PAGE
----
Another significant difference between UA and GA4 is the integration with BigQuery. BigQuery allows users to rapidly query large and complex datasets, allowing organisations to make better informed decisions for their business and be more responsive to real-time events. In short, this is an incredibly powerful - and even necessary - tool for organisations dealing with large amounts of data.

While BigQuery was previously only available to Analytics360 users, it is now completely free for all GA4 users, making large, complex datasets easier and faster to understand and report on.


Google Analytics 4 and the death of cookies

Is it coincidence that Google is sunsetting Universal Analytics just before the planned phase-out of third-party cookies?

From the European Union’s data privacy laws to Apple’s iOS14, the death of third-party cookies has been a long time coming, and Google Analytics 4 is Google’s response to this significant change in consumer attitudes to data privacy and online user tracking capabilities. This new version of Google Analytics will therefore put privacy first and rely on first-party cookie data only. According to Google themselves:

“Because the technology landscape continues to evolve, the new Analytics is designed to adapt to a future with or without cookies or identifiers. It uses a flexible approach to measurement, and in the future, will include modeling to fill in the gaps where the data may be incomplete.”

How to switch to GA4

Universal Analytics will stop processing data on July 1st 2023 according to Google, so we’ll all have to make the switch eventually (or risk losing years of hard-won data).

Google Analytics 4 is already available to users as a new type of property. At the moment, Google’s official recommendation is to keep both your UA and GA4 properties running, as there are still missing features and reports from GA4 that can negatively impact users’ ability to view, report, and optimise.

However, it’s never too early to start preparing for a full transition to Google Analytics 4, especially if you have custom events, goals, and reports set up in your UA properties.

The first step is straightforward: all you have to do is follow the GA4 Set-up Assistant, which you can find in the Admin section of any of your properties. You’ll still have your old Universal Analytics property, but the Set-up Assistant will create a new GA4 property with many of the same settings, such as property name. This will also automatically enable enhanced measurement on your selected data streams.

Your next step will be to customise your new GA4 property to your website’s needs. Google Analytics offers a wide range of measurements, from basic measurements such as pageviews to data stream-specific measurements such as scroll depth or file downloads. Now is also the time to set up any custom reports, where your custom events will be displayed.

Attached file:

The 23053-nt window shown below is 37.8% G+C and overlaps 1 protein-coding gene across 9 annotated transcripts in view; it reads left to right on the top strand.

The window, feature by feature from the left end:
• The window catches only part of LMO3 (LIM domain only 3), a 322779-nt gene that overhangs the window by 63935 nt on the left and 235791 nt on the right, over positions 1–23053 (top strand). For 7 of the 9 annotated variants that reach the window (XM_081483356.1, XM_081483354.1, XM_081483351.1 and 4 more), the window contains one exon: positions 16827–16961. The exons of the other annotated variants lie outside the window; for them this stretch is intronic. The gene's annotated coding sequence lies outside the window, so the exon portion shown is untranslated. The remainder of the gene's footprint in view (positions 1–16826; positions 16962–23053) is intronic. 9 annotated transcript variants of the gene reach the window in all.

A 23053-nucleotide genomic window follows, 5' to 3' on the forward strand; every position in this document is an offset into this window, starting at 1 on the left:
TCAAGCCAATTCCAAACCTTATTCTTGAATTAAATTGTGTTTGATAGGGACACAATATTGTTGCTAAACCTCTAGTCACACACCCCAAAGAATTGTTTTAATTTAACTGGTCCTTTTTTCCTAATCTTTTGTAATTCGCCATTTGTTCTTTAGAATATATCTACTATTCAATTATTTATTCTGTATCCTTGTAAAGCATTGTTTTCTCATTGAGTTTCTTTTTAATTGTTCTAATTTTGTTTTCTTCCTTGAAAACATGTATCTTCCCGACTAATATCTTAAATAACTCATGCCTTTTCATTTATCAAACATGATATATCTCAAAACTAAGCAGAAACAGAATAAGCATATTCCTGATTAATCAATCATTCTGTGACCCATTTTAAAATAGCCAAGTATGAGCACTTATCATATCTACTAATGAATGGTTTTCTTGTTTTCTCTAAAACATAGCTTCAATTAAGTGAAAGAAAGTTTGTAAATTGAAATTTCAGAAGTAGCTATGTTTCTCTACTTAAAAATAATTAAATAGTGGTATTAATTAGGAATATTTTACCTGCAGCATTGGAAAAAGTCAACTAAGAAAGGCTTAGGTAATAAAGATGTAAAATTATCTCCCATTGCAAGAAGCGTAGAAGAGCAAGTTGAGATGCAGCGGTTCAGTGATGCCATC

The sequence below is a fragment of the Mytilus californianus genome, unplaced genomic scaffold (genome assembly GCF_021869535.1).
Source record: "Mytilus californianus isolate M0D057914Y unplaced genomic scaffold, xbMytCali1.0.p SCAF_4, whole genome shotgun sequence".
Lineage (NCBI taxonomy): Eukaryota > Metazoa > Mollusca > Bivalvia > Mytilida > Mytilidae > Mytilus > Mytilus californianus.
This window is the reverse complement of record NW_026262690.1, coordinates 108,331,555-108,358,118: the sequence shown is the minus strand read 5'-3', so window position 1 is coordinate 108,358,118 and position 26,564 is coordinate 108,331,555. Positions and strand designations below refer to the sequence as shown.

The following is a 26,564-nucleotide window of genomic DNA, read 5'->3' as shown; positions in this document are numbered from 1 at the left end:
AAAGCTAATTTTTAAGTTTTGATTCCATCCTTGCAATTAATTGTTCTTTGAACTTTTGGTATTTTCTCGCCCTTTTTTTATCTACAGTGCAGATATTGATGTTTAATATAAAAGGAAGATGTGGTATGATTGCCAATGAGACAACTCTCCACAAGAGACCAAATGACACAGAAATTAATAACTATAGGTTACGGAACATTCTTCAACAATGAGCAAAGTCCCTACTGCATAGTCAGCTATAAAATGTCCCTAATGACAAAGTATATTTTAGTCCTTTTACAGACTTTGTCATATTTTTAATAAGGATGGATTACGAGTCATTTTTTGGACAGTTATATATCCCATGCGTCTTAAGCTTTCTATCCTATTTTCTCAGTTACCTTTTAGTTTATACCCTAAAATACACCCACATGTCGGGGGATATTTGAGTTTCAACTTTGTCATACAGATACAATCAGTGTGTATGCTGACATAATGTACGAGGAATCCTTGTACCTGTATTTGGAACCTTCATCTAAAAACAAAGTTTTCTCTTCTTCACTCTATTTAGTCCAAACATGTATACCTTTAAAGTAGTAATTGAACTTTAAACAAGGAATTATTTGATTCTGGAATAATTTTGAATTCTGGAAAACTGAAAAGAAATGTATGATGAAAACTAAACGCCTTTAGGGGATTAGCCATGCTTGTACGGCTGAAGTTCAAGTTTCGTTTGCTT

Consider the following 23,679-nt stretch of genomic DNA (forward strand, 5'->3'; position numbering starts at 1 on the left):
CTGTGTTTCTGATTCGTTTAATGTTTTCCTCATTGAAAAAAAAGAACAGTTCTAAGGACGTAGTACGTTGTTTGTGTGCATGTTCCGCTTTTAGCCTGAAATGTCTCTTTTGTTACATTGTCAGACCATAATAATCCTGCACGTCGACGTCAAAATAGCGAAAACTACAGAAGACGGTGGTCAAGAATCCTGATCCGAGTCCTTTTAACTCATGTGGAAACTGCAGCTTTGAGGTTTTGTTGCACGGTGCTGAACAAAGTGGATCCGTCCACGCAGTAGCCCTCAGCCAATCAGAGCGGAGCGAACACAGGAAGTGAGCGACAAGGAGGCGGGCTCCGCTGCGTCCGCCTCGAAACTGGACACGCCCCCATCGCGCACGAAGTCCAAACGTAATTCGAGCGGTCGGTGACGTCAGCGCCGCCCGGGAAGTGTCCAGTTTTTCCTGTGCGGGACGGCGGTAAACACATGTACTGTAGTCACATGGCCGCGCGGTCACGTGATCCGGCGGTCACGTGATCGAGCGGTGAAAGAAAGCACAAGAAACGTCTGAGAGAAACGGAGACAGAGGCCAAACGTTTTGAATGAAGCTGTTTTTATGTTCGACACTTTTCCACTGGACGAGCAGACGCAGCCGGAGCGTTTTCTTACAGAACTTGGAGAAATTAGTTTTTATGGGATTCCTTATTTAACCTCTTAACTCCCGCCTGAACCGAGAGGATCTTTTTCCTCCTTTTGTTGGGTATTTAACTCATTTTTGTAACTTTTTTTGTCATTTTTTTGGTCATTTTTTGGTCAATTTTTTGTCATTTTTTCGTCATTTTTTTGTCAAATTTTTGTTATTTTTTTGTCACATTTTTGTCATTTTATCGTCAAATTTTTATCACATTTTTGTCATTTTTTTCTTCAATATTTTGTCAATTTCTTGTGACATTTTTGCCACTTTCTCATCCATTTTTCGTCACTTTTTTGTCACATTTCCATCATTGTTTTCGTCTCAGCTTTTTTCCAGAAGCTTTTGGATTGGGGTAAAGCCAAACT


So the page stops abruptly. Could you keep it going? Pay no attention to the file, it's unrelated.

As mentioned before, events work quite differently between Universal Analytics and Google Analytics 4. You may be tempted to simply copy and paste your events’ naming convention from one to the other, but this is likely to be incongruous with how GA4 handles events, and will ultimately make your life more difficult. Instead, it may be better to first explore the already available options in GA4, from enhanced measurement events and recommended events, before jumping into creating custom events.

What now?

While Google Analytics 4 is very different from Universal Analytics - which has been an essential tool in the Webstars arsenal for many years now - we are cautiously optimistic about the potential of GA4. While it’s missing many features that we’ve come to expect, such as bounce rates, the new features being introduced in GA4, such as upgraded UTMs and enhanced measurements, also open up so many new possibilities for tracking and optimisation. As marketing moves towards a cookie-less world, GA4 could be an invaluable tool in making this transition.

As Google continues to improve and add features to GA4, it’s likely that you will have to come back to your new property and configure new reports, measurements, and more. However, now is your chance to experiment with Google Analytics 4, while still making use of all the benefits of Universal Analytics.

Remember Universal Analytics will sunset on July 1st, 2023. This means that if you want to be able to compare your data year on year, you need to get your Google Analytics 4 account set up as soon as possible. If you're not sure where to begin - why not get in touch?